Produced by Gregory Bobillot. Edited by Donell Newkirk. Filmed by G. Bobillot and D. Newkirk. Graphics supervision by Brooke Fox
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So the United States and China may be beginning to come to terms on trade. We're not really sure what's in the negotiations right now. Here's what we know so far. The Chinese have promised to stabilise their currency. That's a really good thing. It's not really a problem right now. But the yuan has at times been severely undervalued. So promising for the future to make it more predictable is definitely a concession. Check.
There's also a possibility that they may be willing to reduce their trade surplus to the United States. This has been a particular problem for Donald Trump. He tweets about it all the time. Trade surplus is basically Chinese exports to the United States minus US exports to China. OK, it's a tall order. But let's put it up here.
How are they going to do this? Not at all obvious. Here's what we're looking at right now. This is US exports to China for the last 10 years. Sonny Perdue, he's the US secretary of agriculture, has said in a tweet that China is willing to buy 10m more tonnes of soybeans from the United States. That is a big number. Let's write that number out, see how big it is.
What does that number actually mean? Current market prices that's about $3.5bn worth of soybeans. OK, that's another big number. But let's look at what we're doing already. This right here is soybeans - US exports to China. The latest data is as of 2017. We just wanted to look at what happened before the trade war. OK, so that number goes up. Lots of big numbers. The Chinese trade surplus with the United States is... that's a really big number. Hard to see how we get there with soybeans.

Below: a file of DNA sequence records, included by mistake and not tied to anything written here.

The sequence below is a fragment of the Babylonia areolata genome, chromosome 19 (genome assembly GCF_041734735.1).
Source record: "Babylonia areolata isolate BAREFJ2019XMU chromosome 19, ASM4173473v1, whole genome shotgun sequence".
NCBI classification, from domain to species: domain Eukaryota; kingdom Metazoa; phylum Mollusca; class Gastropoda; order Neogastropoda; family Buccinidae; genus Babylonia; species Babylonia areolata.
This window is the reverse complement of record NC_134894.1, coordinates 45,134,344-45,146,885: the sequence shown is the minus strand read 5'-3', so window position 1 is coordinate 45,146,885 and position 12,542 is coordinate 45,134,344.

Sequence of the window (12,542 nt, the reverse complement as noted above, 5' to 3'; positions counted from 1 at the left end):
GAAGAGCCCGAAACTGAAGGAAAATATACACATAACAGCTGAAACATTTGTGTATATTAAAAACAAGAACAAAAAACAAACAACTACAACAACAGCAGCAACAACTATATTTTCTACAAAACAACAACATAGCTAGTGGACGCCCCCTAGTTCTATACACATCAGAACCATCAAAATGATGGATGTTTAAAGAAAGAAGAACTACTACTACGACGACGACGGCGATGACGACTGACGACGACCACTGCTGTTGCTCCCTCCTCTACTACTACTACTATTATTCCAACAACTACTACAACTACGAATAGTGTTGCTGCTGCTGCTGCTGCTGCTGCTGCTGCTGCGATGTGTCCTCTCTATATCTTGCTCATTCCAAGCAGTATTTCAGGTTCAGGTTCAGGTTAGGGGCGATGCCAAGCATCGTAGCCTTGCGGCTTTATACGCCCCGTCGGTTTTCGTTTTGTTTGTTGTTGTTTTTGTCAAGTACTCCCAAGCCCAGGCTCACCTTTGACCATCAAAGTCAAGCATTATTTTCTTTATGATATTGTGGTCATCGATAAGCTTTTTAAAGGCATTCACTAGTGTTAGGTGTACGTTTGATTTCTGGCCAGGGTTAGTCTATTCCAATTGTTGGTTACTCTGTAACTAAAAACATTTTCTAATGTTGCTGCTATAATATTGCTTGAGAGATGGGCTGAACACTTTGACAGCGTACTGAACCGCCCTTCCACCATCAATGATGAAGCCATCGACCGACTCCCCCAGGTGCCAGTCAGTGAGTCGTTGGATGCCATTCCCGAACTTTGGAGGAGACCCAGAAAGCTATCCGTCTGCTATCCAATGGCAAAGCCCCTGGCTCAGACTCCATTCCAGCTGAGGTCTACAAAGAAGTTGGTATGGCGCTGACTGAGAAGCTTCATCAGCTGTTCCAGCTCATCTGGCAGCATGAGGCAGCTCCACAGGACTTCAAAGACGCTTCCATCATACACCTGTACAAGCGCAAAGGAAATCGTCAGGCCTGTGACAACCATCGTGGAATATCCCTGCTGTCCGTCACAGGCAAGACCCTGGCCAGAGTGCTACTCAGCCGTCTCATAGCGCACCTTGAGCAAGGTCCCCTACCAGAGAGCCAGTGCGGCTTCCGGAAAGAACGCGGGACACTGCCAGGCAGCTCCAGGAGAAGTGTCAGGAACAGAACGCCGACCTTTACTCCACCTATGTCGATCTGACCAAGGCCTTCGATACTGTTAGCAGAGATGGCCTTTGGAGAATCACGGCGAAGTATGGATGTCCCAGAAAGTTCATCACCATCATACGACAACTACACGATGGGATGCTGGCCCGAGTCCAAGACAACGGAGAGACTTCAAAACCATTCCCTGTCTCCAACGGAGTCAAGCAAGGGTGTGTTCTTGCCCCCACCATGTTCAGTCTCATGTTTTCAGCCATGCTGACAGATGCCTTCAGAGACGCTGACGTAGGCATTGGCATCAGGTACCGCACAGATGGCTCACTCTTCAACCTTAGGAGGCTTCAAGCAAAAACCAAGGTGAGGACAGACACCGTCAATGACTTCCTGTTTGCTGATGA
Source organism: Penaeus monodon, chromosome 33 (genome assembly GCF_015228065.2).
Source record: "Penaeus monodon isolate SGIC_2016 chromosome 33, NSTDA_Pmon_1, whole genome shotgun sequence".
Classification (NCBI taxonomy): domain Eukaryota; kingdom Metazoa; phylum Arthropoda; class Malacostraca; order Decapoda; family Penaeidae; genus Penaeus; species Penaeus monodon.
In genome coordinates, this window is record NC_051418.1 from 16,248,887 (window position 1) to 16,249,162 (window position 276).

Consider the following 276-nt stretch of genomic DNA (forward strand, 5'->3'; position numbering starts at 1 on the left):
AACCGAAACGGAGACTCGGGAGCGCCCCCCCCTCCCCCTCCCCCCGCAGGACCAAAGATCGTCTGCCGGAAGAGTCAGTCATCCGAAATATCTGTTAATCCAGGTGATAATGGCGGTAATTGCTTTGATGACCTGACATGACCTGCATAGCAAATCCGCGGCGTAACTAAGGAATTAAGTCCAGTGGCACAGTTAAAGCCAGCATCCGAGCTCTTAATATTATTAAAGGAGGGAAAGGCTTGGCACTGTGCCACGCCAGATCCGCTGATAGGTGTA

What else did the US sell to China? Airplanes and airplane engines and airplane parts. What we're basically talking about is Boeing. It is, in fact, the single largest export that the US has to China. But here's where we get into trouble. There is a plan that China has produced called...Made in China 2025.
Basically China has said that it wants to get into the stuff that's really hard to make. They've made easier things up until now. They want to make things like more cars, more airplanes. Airplanes are very difficult to make. The United States is very good at making them. It's hard to see how when China has this explicit plan for state support of industries like aircraft that they want to get into that they're going to meaningfully increase the number of imports from America of aircraft.
Here's another thing that's in Made in China 2025... semiconductors. Computer chips. Again, very difficult to make. Hard to see how this number increases meaningfully when China is carrying out a plan to make more of it domestically.
So what are the concessions that China has been willing to make so far? What they're basically telling the United States is we are prepared to have you export even more commodities to China. That's good. But it doesn't solve the problem.